For guitar I see reading music split into two different disciplines: Knowing to read the notes on the staff, and knowing where the notes are on the strings of the guitar. My point is, on say the piano, there's only one key on the keyboard that'll play the note you're looking at on the sheet music, while on the guitar you could possibly have 4 different options to play the same note (of course you'd have to take into consideration the technical feasibility of playing the note). So, as someone who's *very* proficient playing guitar (20 years in fact), I'd recommend even to get a supplementary book like the Guitar Fretboard Workbook to help you with being able to identify where the notes are on the strings, and this book here to help you put the two disciplines together.

Hope this helps!
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28 of 32 people found the following review helpful By Chord Tones on February 22, 2007
Format: Paperback
This book covers rhythms and counting in a very detailed way. Very steady progress. Starts with the 5th position, which is a nice surprise. It talks about song forms, and how to handle weird notations like "coda" as well. It has nice mostly classical tunes to learn (like Pachabel's Cannon).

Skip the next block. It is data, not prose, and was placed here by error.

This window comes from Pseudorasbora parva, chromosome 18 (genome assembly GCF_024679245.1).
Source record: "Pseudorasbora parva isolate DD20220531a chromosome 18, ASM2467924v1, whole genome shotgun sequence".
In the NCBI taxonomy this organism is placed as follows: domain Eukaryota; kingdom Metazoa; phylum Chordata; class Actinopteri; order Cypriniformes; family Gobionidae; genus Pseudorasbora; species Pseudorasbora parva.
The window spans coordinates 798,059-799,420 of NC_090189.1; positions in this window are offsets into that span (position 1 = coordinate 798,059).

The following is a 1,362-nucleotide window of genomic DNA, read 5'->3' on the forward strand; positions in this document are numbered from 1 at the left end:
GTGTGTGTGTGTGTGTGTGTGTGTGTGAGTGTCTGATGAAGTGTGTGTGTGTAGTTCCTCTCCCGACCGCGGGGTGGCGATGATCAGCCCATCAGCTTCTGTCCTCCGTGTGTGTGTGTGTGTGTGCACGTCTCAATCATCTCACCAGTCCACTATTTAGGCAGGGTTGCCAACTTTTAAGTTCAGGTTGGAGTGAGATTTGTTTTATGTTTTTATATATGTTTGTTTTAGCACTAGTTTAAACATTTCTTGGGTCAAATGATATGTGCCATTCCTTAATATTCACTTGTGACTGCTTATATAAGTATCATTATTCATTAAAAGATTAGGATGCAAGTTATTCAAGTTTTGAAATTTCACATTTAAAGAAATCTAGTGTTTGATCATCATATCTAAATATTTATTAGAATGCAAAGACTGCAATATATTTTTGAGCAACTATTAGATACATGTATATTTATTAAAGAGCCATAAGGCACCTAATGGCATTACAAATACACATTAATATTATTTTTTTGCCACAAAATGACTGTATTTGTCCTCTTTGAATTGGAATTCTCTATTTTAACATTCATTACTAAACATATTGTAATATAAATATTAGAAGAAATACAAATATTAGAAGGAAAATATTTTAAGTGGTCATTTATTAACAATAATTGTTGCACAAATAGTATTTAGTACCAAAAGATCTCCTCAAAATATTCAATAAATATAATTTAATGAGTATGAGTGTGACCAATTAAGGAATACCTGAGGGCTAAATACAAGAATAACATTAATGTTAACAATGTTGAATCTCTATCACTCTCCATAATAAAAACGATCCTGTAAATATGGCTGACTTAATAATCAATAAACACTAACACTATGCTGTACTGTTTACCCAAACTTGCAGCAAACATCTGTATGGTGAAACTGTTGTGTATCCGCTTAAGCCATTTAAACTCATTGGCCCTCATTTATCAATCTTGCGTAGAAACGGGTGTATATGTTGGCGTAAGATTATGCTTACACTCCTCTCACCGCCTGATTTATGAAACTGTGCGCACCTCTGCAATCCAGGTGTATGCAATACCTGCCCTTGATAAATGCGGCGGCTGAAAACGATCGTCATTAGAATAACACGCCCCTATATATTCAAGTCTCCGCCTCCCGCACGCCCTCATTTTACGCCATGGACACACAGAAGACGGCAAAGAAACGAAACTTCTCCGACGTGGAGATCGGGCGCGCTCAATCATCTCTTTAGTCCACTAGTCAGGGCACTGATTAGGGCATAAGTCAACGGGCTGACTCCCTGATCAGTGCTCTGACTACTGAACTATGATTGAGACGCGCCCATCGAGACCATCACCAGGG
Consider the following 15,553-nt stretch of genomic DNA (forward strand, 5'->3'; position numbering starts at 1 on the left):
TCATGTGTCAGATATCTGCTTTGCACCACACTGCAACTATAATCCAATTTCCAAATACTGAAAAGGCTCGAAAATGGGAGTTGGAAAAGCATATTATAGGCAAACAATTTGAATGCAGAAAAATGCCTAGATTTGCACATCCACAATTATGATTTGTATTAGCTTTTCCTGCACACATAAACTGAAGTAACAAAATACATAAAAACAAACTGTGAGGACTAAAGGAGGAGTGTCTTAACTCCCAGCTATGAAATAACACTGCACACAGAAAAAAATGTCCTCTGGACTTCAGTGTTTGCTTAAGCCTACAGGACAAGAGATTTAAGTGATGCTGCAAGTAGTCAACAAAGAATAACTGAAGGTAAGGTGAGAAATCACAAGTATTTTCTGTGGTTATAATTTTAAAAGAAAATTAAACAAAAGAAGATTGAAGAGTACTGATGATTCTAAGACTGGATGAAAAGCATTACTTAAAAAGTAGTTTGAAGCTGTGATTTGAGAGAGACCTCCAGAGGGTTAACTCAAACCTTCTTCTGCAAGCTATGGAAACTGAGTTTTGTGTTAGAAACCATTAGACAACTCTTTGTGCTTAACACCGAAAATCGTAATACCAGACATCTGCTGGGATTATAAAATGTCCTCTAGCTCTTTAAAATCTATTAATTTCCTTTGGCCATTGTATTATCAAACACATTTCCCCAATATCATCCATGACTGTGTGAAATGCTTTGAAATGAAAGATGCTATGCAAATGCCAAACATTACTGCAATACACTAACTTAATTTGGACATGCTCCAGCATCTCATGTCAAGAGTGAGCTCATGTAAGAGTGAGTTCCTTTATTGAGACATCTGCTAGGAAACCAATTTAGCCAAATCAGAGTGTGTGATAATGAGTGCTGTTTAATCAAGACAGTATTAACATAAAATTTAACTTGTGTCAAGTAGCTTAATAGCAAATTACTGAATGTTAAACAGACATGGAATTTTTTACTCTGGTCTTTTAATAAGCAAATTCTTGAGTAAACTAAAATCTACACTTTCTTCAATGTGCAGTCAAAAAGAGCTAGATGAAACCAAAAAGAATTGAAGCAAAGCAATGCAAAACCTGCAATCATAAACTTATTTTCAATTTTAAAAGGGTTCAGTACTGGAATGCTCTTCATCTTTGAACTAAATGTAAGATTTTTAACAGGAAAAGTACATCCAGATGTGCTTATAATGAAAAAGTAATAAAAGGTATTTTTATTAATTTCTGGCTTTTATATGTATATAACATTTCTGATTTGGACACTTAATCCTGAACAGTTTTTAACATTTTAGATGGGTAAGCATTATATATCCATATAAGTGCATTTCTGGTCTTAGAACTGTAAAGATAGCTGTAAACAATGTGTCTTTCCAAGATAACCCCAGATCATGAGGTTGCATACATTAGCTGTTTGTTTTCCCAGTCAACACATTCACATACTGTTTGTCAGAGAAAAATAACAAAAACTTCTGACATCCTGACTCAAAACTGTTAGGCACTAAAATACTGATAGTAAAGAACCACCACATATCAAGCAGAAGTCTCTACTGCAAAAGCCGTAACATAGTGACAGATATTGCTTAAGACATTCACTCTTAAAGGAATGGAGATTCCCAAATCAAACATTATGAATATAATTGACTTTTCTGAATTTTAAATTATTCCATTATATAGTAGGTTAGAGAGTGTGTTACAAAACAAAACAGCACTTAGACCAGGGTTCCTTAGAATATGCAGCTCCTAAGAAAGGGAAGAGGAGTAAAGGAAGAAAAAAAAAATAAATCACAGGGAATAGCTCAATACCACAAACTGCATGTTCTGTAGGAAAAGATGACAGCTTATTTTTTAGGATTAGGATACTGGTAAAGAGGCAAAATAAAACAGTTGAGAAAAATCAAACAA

The things that lack are enough attention to key signatures, and any treatment of chords. This book has exercises in different keys but it jumps all over the place, without ample attention given to each key. And, every single exercise is a single note exercise.

If you are looking for a more serious study on reading and guitar (pick style with chords), I suggest Leavitt's modern method. If you are OK with single notes, and do not have the time to go thru Leavitt, then I definitely suggest this book.
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9 of 9 people found the following review helpful By Running Beaver on December 2, 2005
Format: Paperback
I don't want to repeat what the good reviewers have said but I would like to add my opinions on this book. This is my favorite guitar book thus far because it teaches you the "anatomy" of the guitar music in which many guitarists today don't know. Just because you can play chords and strum the strings doesn't mean you can play guitar any way you want. After over a year of playing the guitar, I'm still learning from this book. With what you pay for, this book is worth it. Get a book of guitar scales and you'll be all set in your guitar grooves. I have many guitar books/DVD that's just sitting there because it's useless. With this one, I'm consistantly improving.